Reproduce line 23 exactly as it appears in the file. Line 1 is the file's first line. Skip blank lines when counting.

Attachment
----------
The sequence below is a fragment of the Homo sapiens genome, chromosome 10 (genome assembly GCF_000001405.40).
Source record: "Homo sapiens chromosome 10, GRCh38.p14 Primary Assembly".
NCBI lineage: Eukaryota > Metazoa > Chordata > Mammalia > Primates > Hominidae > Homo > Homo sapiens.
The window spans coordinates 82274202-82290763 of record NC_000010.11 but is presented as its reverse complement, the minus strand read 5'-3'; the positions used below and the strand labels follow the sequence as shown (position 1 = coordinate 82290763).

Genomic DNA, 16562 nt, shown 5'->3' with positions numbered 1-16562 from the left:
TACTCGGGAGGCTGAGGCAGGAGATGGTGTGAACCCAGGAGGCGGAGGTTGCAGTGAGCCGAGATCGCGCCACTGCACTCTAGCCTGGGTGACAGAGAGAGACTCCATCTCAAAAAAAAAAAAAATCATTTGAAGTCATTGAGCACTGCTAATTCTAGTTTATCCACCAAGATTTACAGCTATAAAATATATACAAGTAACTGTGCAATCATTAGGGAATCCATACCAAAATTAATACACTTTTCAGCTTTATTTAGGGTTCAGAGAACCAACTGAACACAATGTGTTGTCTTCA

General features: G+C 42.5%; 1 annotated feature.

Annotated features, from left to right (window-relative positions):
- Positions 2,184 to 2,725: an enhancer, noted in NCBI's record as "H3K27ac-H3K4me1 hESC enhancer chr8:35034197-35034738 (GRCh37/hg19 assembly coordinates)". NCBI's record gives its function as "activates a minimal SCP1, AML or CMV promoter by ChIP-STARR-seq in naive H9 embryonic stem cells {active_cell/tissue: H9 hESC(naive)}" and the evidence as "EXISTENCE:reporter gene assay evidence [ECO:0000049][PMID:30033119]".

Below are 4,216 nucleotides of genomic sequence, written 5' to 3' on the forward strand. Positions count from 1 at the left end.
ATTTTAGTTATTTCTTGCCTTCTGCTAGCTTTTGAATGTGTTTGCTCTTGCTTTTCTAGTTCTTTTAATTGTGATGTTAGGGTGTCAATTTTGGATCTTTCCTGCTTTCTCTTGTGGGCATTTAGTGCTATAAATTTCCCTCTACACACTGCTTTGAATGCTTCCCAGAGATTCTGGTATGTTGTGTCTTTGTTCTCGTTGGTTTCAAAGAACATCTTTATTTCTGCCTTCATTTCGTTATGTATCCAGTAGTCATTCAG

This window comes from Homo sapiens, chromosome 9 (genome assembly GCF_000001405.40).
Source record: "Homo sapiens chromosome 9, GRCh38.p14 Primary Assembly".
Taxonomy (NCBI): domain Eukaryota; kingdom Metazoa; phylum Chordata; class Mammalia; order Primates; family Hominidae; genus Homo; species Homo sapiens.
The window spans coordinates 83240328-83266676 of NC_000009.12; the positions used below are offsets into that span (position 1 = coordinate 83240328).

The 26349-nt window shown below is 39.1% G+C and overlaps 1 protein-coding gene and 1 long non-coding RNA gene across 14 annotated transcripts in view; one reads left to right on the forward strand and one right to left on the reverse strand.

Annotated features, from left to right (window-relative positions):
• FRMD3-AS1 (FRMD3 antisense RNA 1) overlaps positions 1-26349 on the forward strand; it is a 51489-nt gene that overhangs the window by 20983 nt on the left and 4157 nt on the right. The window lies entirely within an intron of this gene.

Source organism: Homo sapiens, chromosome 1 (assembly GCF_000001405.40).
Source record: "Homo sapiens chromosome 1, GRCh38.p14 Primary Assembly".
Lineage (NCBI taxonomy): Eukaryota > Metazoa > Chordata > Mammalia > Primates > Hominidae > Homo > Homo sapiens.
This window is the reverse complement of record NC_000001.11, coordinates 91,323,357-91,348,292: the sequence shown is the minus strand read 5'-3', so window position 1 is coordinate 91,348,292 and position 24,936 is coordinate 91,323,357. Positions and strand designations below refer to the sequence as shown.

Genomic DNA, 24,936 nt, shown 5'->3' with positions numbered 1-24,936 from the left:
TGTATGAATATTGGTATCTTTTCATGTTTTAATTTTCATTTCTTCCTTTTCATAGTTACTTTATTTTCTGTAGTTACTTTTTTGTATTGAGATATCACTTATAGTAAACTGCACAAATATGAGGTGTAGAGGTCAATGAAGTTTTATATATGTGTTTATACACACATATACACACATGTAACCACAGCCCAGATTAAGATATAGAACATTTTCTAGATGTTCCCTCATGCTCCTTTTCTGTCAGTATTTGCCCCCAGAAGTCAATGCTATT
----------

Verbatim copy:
Genomic DNA, 24,936 nt, shown 5'->3' with positions numbered 1-24,936 from the left: